McCullers, conversely, convolutes time. Her descriptions of the lugubrious heat and the minutiae of the world expressed symbolically during the unlimited hours spent around the cooking area table with John Henry and Berenice in some way lengthen our perception of time and appears to slow to Frankie’s pulse-rate: “the sad old cooking area made Frankie sick … she could feel her squeezed heart beating against the table edge”. Such time-lag points more to the previously mentioned climatic injustice which in itself can be stated to represent a differing oppressed sensation within Frankie.

In Member, Berenice can be seen as an essential character in reflecting Frankie’s feelings of injustice. In spite of their continual bickering, Berenice may feel similarly dispirited to Frankie in how she can be said to represent the repressive world of a black woman in 1940’s Southern states. Her repetitive cycle of abusive relationships can likewise be seen to be suggested– in addition to Frankie’s mental troubles– in such metaphors as the tedious buzz of the radio3, and tuning of the piano in Part II: “… the chords chimed upwards slowly like a flight of castle stairs: however just at the end, when the 8th chord ought to have sounded and the scale made complete, there was a stop. The seventh chord … struck and insisted again and again …”. Frankie’s dream to “belong” and for escape to Alaska4 and Winter Season Hill (for the wedding event) are set against brooding heat, and time is seemingly stretched. Perception of time is convoluted through metaphors like the clock for example, where “the town was quiet except for the clock. F. Jasmine could feel the world go round, and nothing moved”. This type of images creates a slowness however likewise recommends an unstoppable advance of time, and the transience of life in terms of John Henry’s fate (he passes away at the book’s end). Surprisingly when significant events such as the wedding event itself occur, it is described in small, however poignant, detail: “The wedding event was like a dream outside her power or like a program unmanaged by her in which she was expected to have no part”.

The closing of Catcher sees Holden as grown: while his younger sister Phoebe rides the carrousel he assumes an adult disposition by resting on the bench where the moms and dads sit. He concludes that he should not “say anything or do anything” regardless of that his sis may “fall off the goddam horse” since “The thing with kids, if they wish to get for the gold ring, you have to let them do it, and not state anything. If they fall, they fall off, but it’s bad if you say anything to them”; this is key– it recommends Holden acknowledges the risks of life that the young should go through in order to grow up with a good understanding of the world. He appears to appreciate the suffering that is inevitable with maturing, but realises its significance. By the end of this chapter Holden feels “so damn happy” he is “near bawling” at sight of Phoebe who looked “so damn good”. It could be Phoebe’s innocence, untainted by adult injustice that develops his abrupt revelational happiness.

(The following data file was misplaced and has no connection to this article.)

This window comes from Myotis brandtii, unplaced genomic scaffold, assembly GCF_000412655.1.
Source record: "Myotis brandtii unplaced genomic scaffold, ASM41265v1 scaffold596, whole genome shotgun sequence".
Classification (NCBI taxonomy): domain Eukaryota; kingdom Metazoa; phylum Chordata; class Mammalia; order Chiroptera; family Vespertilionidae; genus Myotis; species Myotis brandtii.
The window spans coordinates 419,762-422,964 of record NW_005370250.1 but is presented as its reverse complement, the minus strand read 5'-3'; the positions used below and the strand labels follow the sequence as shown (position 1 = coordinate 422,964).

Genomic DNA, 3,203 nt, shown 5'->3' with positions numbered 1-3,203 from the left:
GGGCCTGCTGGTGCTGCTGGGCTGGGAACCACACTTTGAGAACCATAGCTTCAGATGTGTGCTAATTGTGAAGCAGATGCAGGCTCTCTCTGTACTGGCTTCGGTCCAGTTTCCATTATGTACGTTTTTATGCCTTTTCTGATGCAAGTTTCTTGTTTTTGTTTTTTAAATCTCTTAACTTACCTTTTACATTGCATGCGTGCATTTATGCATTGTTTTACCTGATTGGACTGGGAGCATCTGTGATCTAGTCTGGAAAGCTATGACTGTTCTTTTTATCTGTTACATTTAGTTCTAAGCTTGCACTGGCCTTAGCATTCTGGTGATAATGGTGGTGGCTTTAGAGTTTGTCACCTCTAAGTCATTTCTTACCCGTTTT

John Henry passes away towards completion of the unique, and it is described with the very same brevity as the wedding itself, both of which stimulate a sense of childishness because anticipated occasions happen and– for kids– are typically anticlimactic, however they significantly affect them subconsciously, and thus form their advancement. Berenice’s last words to him are “Run along … for I do not have the perseverance to trick with you”. This could be read as being directed to Frankie who maybe sees John Henry as part of her previous self, “the old Frankie”. In addition to her brand-new name, Frances, this appears to show a developing in her. After John-Henry’s death “day after day the sky was a clear green-blue, however filled with light”, which evokes a sense of resolution through colours recommending an ultimately tranquil and unclouded Frankie. The truth the McCullers describes the story’s resolution with a generality over an extended period of time causes Frankie’s “happiness” to seem guaranteed, especially in contrast to Holden’s, whose joy, as presented here, might just be short lived.

It appears plausible that someone of the very same age, race and sex of Holden could “fall for the novel [since] they see in Holden […] an incarnation of their youth” (Schriber, 1990). I am of this market, so could be seen to have a predisposition towards this unique, as it does reflect lots of adolescent emotions and viewpoints. Yet, besides this, the immediacy– and intimacy– with which we can associate with Holden, and his level of sensitivity to certain residential or commercial properties of the adult world make The Catcher in the Rye incredibly complete in its discussion of an adolescent’s point of view.

McCullers’ unique is more politically explicit, as shown in her representation of racism in Berenice and of homosexuality in John Henry who both, together with Frankie, dream of a various world5. This political chord includes another layer of oppression to the novel. However, McCullers’ deep-rooted metaphors, affecting pathetic misconception and authenticity of narrator conjure a slow-burning power, provoking wide-ranging concerns. The feeling expressed through the uncertainty of her multi-layered prose is moving, providing a journey of discovery over an apparently long period of time. Yet the fact the novel runs over about as lots of days as Catcher maybe validates the story’s undeniably poignant special in conveying psychological turbulence. Nevertheless, both authors construct their stories in profoundly distinct ways; so much so that it would be unreasonable to write which is ‘better’.